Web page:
Specification and Features
Panasonic has a long-established range of bridge-style cameras with high-ratio zooms but up to now they’ve all adopted small (1/2.3-in and 1/1.8in) compact camera sensors. This new model, however, is the first from the maker to adopt the physically larger 1-inch type sensor. It’s the same format used by the Nikon 1 system and Sony Cyber-shot DSC RX models, including the recently introduced bridge-style Cyber-shot DSC RX10.
Although this high-end ‘all-in-one’ camera is tempting, even with its new lower price of $1,000, the Sony Cyber-shot DSC RX10 is niche-y. It also has a smaller 24-200mm zoom range, albeit with a constant f2.8 maximum aperture. Thankfully the Panasonic is a similar size and at $899 a little cheaper, but it’s far from inexpensive.
Apart from the 5-axis optical image stabilized 25-400mm equivalent f2.8-4 Leica zoom and 20.1-Mpix 1-inch CMOS sensor, the FZ1000 is one of the first models to feature 4K video recording at 30fps and adopts other high-end video features such zebra pattern and focus peaking, a slow-motion 120fps 1080p option (to a range of HD video capture modes), 3.5mm mic socket and ‘clean’ HDMI output.
The video features are a result of sharing the same four-core Venus processor as the maker’s micro-four thirds Lumix GH4 model but it doesn’t end there, the FZ1000 also adopts that model’s ‘DFD focusing’ system. Based on the defocused characteristics of the lens, this novel system works in a not dissimilar way to the phase-detection systems employed by DSLRs. Contrast detection AF is also used but only for fine focusing. This innovative hybrid system is touted as allowing fast and accurate focus, and it does look promising on paper at least.
Naturally, like other bridge cameras it has an EVF, only this is a 0.39” high-resolution (2,359k-dot) OLED type and it has an articulated rear 3.0″ 921k-dot vari-angle LCD. It also features built-in WiFi with NFC for easy image sharing with a suitably equipped smartphone and Panasonic Image app.
The Lumix DMC-FZ1000 is available now at $897.
- 20.1MP 1″ High Sensitivity MOS Sensor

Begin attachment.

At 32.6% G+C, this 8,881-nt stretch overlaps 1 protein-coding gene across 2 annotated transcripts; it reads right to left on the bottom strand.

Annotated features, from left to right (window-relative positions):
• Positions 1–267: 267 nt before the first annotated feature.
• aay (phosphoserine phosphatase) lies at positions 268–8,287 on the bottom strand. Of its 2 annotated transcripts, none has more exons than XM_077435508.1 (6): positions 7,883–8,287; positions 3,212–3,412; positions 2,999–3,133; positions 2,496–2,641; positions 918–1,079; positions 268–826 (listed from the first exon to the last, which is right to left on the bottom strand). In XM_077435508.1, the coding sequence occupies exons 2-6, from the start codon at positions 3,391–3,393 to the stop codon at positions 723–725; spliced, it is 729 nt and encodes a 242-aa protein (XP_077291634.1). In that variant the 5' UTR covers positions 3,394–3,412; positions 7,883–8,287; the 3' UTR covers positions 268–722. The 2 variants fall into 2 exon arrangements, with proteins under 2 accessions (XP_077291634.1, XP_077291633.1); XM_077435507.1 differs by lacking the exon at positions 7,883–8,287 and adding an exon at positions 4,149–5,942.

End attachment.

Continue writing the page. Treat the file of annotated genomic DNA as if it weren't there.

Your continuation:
- Leica DC Vario-Elmarit 25-400mm equiv. f/2.8-4 zoom
- HYBRID O.I.S. 5-Axis Image Stabilization
- Light Speed AF with LUMIX DFD Focus
- ISO 25,600 and 50 fps Continuous Shooting
- 4K QFHD video capture at 30 fps
- 0.39″ 2,359k-dot OLED viewfinder
- 3.0″ 921k-dot vari-angle LCD display
- Built-In Wi-Fi connectivity with NFC
Panasonic Lumix DMC-FZ1000: Competitive performance
The 1-inch 20.1-Mpix sensor achieved a DxOMark sensor score of 64 points, a good score overall, placing it ahead of rival Nikon 1 models and reasonably close to larger Micro Four Thirds format cameras such as the firm’s 16-Mpix GH4 at 74 points. In this format the sensor is competitive, with 22.1 bits color depth and an 11.7 Ev dynamic range. Low-light capabilities of smaller sensors such as this (compared to APS-C and full-frame 35mm) are somewhat restrictive but the Sports score of 517 ISO is good for a 1-inch type.
Panasonic Lumix DMC-FZ1000 versus Sony Cyber-shot DSC-RX10: Equivalent
Although the 1-inch sensor in the Lumix FZ1000 performs well it’s some 5-points behind the similarly specified sensor in the Sony Cyber-shot DSC-RX10, suggesting that if it’s not the same then it’s a closely related unit. Low-light capabilities are practically identical but there is some advantage in color depth and dynamic range, with the Sony up to +0.3 Ev ahead in the former and nearly a +1 Ev advantage with the latter (at base ISO).
With Sony being extremely competitive in so many markets simultaneously, it’s hardly surprising to see competitors start to hit back. The Panasonic DMC-FZ1000 is unashamedly targeting the RX10, which was a unique proposition. While the Sony remains tempting for its high-speed constant aperture zoom, the Panasonic’s extra reach, 4K video capture, similar (if not quite as impressive) sensor performance and slightly lower price means it’s a strong contender in this new class of camera.